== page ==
We all get a headache from time to time and they can become more frequent as the weather warms up.
Editor Jane Garton looks at what you need to know about headaches and seeks out some natural, soothing solutions.
More than 40 % of us in the UK are affected by tension headaches at any one time. They are characterised by a steady dull ache that spreads to or from the neck. It can feel as though a band is being pulled tightly around your head or a heavy weight is being pushed down on it. The exact cause is unknown but stress is thought to be a major factor.
Migraine is the name given to recurrent headaches that can last for anything from a few hours to a few days. If you feel sick or light bothers you when you have a headache, or the pain limits your ability to carry out your daily activities, your headaches are probably migraine rather than a headache. You may also experience visual disturbances (aura).
The impact of diet
Lack of food is a common headache trigger say the experts. You need to eat regularly and to keep blood sugar levels stable. Go for slow-release carbohydrates and protein to keep levels stable. Dehydration is another common headache trigger so aim for at least eight glasses of water throughout the day.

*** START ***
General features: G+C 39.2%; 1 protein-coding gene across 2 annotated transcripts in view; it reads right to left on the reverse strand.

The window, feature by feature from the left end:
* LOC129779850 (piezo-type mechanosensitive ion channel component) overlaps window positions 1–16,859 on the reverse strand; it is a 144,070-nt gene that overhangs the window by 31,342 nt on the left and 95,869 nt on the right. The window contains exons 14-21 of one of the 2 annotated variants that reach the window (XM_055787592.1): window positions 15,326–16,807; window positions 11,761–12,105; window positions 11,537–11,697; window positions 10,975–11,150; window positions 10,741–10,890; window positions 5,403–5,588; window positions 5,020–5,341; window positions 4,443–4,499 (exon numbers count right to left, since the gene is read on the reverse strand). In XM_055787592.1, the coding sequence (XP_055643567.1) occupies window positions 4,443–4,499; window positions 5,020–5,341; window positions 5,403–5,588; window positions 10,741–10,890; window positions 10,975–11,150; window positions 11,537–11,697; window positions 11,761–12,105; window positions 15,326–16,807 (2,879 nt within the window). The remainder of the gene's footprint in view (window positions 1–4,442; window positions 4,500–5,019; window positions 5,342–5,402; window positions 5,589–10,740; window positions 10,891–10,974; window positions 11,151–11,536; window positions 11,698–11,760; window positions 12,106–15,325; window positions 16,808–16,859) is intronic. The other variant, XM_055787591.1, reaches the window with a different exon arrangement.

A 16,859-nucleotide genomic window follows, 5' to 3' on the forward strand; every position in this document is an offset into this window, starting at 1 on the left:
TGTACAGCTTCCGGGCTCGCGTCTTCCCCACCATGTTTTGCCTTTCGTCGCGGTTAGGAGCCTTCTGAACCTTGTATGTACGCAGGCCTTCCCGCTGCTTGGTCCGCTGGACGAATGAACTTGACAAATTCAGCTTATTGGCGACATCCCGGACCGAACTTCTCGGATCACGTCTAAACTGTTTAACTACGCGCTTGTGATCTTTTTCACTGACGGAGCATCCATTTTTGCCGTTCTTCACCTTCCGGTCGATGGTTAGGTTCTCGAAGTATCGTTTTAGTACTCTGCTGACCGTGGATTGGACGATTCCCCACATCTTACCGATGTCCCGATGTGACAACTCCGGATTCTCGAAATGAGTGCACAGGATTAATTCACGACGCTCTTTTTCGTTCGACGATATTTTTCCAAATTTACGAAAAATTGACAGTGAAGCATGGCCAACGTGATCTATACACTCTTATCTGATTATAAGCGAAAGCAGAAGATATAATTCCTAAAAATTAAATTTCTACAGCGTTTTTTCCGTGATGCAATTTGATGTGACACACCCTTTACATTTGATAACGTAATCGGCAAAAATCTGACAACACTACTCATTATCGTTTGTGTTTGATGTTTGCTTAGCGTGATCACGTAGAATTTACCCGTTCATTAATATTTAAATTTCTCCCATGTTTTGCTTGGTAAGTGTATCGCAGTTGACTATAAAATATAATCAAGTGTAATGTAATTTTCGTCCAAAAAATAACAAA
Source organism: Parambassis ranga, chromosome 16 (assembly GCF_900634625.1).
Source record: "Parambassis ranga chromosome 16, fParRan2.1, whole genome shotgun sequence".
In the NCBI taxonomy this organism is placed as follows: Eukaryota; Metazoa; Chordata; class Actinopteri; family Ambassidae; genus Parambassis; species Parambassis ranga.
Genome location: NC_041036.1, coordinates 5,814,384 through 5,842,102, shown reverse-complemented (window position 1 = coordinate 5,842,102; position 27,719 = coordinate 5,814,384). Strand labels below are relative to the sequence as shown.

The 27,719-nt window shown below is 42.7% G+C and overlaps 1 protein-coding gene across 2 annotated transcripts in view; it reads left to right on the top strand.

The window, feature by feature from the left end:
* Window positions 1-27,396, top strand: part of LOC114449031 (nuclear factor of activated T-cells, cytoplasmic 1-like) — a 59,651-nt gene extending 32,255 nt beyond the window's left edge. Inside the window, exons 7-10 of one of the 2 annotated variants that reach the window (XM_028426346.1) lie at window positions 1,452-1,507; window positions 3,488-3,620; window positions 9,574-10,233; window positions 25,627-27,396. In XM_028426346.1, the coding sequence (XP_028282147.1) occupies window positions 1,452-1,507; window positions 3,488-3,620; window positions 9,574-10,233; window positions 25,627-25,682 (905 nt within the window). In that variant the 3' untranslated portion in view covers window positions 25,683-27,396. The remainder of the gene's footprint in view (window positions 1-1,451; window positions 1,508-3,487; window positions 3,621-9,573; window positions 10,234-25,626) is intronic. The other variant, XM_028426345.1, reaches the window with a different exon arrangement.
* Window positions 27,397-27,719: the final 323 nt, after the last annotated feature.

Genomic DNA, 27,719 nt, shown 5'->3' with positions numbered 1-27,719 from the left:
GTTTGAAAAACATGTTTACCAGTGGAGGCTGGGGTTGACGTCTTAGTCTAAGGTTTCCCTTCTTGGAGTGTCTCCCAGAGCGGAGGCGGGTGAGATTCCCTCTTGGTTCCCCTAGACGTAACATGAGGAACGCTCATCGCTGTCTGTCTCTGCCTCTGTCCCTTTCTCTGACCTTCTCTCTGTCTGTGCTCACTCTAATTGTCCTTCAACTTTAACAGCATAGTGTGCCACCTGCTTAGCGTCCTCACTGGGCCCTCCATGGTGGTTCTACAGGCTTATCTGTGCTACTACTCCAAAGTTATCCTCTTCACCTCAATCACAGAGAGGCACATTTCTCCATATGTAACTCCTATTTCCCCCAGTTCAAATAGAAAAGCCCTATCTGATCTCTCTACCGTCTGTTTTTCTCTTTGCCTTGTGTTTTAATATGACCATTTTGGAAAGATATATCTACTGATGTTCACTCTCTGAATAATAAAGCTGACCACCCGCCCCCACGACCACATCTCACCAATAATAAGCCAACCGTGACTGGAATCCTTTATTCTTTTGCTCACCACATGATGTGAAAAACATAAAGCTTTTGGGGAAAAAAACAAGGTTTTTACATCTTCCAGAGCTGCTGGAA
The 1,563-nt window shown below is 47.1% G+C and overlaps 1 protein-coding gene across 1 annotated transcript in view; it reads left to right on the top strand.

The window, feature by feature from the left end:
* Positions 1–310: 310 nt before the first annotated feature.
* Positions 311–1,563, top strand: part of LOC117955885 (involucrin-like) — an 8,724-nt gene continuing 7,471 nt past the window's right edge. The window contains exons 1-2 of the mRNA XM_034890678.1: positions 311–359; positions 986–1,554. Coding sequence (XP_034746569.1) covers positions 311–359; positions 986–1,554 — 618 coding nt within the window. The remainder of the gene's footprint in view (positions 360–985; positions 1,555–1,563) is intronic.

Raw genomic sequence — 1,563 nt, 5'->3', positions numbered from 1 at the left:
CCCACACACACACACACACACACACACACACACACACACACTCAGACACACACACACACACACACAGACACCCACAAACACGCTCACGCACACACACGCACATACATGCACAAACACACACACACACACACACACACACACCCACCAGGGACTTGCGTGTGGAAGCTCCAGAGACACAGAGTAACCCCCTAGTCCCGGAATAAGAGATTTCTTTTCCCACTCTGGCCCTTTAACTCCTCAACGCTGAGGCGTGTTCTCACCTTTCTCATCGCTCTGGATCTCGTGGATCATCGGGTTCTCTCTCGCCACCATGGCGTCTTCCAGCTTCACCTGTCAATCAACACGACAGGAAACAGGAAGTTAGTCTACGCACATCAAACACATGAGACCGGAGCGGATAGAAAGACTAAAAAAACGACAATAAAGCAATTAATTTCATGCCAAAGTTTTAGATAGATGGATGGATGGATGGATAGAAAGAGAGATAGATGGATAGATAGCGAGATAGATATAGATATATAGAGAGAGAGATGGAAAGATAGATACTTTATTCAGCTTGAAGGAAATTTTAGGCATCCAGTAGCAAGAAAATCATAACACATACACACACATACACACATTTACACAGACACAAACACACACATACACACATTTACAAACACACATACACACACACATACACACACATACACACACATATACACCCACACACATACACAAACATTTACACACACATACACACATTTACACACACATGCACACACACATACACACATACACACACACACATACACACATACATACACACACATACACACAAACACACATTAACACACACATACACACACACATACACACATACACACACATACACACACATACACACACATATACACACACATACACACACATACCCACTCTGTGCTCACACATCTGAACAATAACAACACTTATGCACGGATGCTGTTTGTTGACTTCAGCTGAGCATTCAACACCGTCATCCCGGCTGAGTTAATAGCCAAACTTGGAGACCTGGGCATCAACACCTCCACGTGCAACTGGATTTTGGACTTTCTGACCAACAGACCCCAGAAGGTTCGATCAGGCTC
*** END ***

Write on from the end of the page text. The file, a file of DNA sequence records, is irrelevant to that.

Keep a food diary
Writing down what you eat and when can help pinpoint trigger foods. Once you suspect a certain food may be triggering your headaches, eliminate it from your diet for a couple of months to see if your headaches reduce. Cheese, red wine, chocolate and citrus fruit are common culprits.
Manage painkiller use
If you find yourself reaching for a pain killer more than two to three days a week you could start to suffer from what is known as medication overuse headaches. Your body starts to get used to painkillers and a rebound headache develops if you don’t take one within a day or so of the last dose. Painkillers should never be taken to prevent headaches.
When to visit you GP
You should see your GP if you are worried about your headaches. You should also book an appointment if simple treatments are not working, if you develop new symptoms or prolonged headaches or you experience a new severe headache.
Try these tips:
- Stop what you are doing and take time out to relax.
- Headaches often get better on their own but taking a painkiller at the first twinge can often stop one developing.
- Topical painkillers that you apply to your forehead can be effective.
- A breath of fresh air can help to clear your head.
- In the long term look at reducing stress levels, getting plenty of sleep and fitting in regular relaxation time.
- There is some evidence that acupuncture can bring relief and homeopathy, yoga and reflexology can be soothing. Anything that helps to keep you calm and relaxed is beneficial.